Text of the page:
India developing new TB drug
NEW DELHI, Sept. 7 (UPI) -- A molecule discovered by researchers in India is being developed into a new medication that could cure tuberculosis faster than current therapies.
Kapil Sibal, India'a science and technology minister, said the molecule -- called LL 4858-SUBOTERN -- was developed by a public-private partnership between the Centre for Science and Industrial Research and Lupin Ltd. of Bombay.
The Hindustan Times reported Sibal told reporters: "It is a day of pride for us Indians. The discovery will help reduce treatment time (for tuberculosis) from six or eight months to only two months."
Drug Controller General Ashwini Kumar said the drug still would require human clinical testing before it can be widely used.
A spokesman for Lupin told the paper, "LL 4858-SUBOTERN has undergone extensive preclinical studies and has the potential to cure tuberculosis infections in a shorter period as against the existing six to 12 month therapy."
The new molecule reportedly also is effective against multi-drug resistant strains of tuberculosis.
Report: North Pole was once sub-tropical
LONDON, Sept. 7 (UPI) -- Fossilized algae from beneath the Arctic Ocean sea bed shows the area was sub-tropical 55 million years ago, the BBC reported Tuesday.
Scientists from eight countries working with the Arctic Coring Expedition, or ACEX, said drilled core samples show the sea temperature was once about 68 degrees, instead of the average 29 degrees it is now.
The expedition relied on three icebreakers during its work, and was sailing heading back to Tromso in Norway, the BBC said.
The samples date back to a period known as the Paleocene-Eocene thermal maximum, a brief period that occurred around 55 million years ago. It was characterized by an extremely warm climate that created a natural greenhouse effect, which caused massive amounts of carbon to be deposited in both sea and air.
"We're seeing a mass extinction of sea-bottom-living organisms caused by these conditions," said Dr. Michael Kaminski, a paleontologist from University College London.
Scottish scientists make 3-D tooth image
GLASGOW, Scotland, Sept. 7 (UPI) -- Scottish scientists have developed a technique to let dentists detect and study tooth decay far sooner than is normally possible.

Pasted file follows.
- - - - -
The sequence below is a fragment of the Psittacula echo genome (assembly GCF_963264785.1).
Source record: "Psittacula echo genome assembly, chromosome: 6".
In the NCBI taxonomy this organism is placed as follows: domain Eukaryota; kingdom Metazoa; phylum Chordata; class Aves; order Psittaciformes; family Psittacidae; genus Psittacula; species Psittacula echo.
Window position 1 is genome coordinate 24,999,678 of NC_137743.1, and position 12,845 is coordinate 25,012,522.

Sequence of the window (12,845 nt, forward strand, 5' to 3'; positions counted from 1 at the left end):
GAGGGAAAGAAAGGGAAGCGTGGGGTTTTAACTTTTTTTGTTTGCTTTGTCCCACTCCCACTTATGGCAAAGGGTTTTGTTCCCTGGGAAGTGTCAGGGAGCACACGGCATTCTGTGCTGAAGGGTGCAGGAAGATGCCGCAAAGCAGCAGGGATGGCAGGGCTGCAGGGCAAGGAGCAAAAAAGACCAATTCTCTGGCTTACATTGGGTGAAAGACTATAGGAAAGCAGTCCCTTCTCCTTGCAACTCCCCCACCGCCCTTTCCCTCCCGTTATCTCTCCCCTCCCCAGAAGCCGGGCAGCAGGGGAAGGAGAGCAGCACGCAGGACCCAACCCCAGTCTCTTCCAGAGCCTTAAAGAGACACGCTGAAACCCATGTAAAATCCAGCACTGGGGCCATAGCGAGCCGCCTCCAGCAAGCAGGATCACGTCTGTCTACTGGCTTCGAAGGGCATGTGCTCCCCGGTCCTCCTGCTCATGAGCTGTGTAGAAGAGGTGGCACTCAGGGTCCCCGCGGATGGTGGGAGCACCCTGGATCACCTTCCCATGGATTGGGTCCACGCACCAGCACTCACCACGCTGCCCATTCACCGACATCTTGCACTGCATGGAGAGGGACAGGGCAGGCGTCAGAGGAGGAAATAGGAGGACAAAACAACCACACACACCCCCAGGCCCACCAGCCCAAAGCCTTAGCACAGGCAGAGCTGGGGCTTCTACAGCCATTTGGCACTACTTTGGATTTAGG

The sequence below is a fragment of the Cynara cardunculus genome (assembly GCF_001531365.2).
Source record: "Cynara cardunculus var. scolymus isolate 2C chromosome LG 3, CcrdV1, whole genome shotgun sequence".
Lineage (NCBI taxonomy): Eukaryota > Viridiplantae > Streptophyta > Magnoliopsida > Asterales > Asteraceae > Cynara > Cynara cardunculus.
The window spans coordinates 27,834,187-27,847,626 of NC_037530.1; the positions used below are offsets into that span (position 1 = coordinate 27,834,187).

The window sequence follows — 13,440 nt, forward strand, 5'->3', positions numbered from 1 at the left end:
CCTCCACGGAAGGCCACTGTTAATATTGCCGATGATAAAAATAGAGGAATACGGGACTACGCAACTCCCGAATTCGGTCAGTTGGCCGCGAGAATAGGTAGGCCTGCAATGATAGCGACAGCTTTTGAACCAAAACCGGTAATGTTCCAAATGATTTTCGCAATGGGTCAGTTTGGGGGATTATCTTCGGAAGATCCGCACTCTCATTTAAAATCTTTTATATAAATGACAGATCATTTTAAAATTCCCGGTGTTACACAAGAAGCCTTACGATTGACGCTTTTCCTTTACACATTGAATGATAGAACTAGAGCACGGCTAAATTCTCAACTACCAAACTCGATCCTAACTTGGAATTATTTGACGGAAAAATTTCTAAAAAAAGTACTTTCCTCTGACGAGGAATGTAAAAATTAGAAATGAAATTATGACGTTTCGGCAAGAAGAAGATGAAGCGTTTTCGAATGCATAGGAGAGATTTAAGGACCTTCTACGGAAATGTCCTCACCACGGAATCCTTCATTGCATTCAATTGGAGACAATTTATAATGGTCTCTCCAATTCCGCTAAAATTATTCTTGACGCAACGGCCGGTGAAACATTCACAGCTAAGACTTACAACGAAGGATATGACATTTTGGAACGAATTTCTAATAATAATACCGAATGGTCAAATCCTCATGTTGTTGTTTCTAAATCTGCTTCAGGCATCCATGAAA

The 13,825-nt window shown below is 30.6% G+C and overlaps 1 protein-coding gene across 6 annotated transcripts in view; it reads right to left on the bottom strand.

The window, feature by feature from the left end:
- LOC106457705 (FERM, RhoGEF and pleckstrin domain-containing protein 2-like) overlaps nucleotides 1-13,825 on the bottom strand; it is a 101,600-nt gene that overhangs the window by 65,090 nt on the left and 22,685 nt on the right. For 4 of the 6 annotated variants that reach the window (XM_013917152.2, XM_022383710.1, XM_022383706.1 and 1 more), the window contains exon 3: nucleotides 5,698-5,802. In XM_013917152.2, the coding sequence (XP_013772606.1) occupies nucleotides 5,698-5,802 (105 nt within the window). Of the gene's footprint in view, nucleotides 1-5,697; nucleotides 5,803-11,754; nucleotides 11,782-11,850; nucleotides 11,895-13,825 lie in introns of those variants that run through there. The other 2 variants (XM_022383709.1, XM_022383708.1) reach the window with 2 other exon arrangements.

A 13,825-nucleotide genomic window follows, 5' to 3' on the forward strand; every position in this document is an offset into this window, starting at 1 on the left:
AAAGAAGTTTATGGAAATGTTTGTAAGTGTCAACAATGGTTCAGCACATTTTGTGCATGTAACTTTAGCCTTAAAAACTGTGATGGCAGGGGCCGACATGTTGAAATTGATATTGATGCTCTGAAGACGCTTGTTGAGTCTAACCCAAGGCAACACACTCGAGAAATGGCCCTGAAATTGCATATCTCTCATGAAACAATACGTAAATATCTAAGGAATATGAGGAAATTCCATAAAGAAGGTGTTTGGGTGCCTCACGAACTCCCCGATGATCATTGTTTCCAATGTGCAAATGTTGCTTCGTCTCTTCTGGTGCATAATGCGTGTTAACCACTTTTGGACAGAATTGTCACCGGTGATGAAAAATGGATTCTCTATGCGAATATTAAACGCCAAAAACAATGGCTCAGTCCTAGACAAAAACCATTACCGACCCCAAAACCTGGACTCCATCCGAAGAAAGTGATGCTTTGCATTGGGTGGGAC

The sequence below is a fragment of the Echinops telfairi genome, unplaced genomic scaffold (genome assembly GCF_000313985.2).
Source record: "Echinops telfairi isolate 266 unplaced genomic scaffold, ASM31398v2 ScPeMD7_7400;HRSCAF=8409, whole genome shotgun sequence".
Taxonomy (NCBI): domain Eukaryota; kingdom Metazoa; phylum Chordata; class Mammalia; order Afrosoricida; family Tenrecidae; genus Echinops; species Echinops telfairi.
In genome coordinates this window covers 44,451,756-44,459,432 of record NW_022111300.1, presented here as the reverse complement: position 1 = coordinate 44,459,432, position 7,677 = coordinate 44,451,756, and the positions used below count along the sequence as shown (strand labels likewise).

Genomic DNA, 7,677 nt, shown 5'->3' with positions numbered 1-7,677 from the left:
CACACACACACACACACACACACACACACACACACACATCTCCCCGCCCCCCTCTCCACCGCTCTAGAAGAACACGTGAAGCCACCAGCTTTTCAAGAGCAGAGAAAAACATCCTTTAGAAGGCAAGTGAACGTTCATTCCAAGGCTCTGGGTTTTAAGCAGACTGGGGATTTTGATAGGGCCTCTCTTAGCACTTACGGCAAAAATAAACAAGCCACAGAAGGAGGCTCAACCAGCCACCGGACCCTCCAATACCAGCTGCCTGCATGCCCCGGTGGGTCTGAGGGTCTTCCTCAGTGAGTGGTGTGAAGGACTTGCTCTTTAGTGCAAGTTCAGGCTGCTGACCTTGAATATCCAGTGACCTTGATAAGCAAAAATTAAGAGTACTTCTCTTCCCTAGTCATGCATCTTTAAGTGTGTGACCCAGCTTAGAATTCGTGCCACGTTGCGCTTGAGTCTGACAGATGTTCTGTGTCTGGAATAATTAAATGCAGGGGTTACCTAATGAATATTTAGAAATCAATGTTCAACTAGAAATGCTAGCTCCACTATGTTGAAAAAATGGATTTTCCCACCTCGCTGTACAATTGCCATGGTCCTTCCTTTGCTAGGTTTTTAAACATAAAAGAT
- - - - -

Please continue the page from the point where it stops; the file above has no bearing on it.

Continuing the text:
Simon Poland of the University of Strathclyde told a Glasgow conference this week the method is based on an existing imaging technique that creates optical sections, individual images or slices through a 3-D object, using a beam of light in a grid pattern.
Poland and his colleagues applied this technique to human teeth for the first time and succeeded in producing a 3-D image of a diseased area of a tooth.
The scientists took a tooth with an area of known decay and shone a beam of structured infrared light using a halogen lamp. They took sets of three images at different spatial phases and combined them using standard image processing techniques. This produces an optically sectioned image -- many image "slices," which are put together to form a whole 3-D image.
Conventional tooth decay techniques only work when decay has become far more advanced.
FDA approves chewable ADHD drug
ATLANTA, Sept. 7 (UPI) -- Alliant Pharmaceuticals Tuesday said U.S. regulators have approved the first chewable tablet medication for Attention Deficit Hyperactivity Disorder.
The Food and Drug Administration approved Alliant's Methylin Chewable Tablets and Methylin Oral Solution and the pediatric specialty pharmaceutical company said the goal is to increase compliance.
Dr. Lyndon Waugh of Emory University said children often have difficulty swallowing pills so the new offerings could help ensure they take their medication. It's estimated up to 26 percent of the general population has difficulty swallowing tablets and capsules and the percentage is considered higher for children.
ADHD is a brain disorder that causes children to exhibit inappropriate impulsivity or inattention. It is estimated that 7 percent of school-age children and 4 percent of adults suffer from ADHD, one of the most commonly reported behavioral problems.
FDA approves drug to manage diabetic pain
ROCKVILLE, Md., Sept. 7 (UPI) -- The U.S. Food and Drug Administration Tuesday said it has approved Cymbalta, a drug for managing pain associated with diabetic peripheral neuropathy.
Diabetic peripheral neuropathy is associated with long standing diabetes or poor glucose control and is the most common complication of diabetes mellitus, affecting up to 62 percent of Americans with diabetes.
Diabetic peripheral neuropathy can manifest in a variety of ways, but usually is characterized by burning, tingling, and numbing sensations in the feet and later affecting the legs or hands.
Patients treated with Cymbalta reported a greater decrease in pain compared to taking a placebo -- 58 percent of patients treated with the drug reported at least a 30 percent sustained reduction in pain.
"With this new treatment we will hopefully be able to help relieve the pain associated with this terrible disease," Dr. Lester M. Crawford, acting FDA commissioner, said in a statement.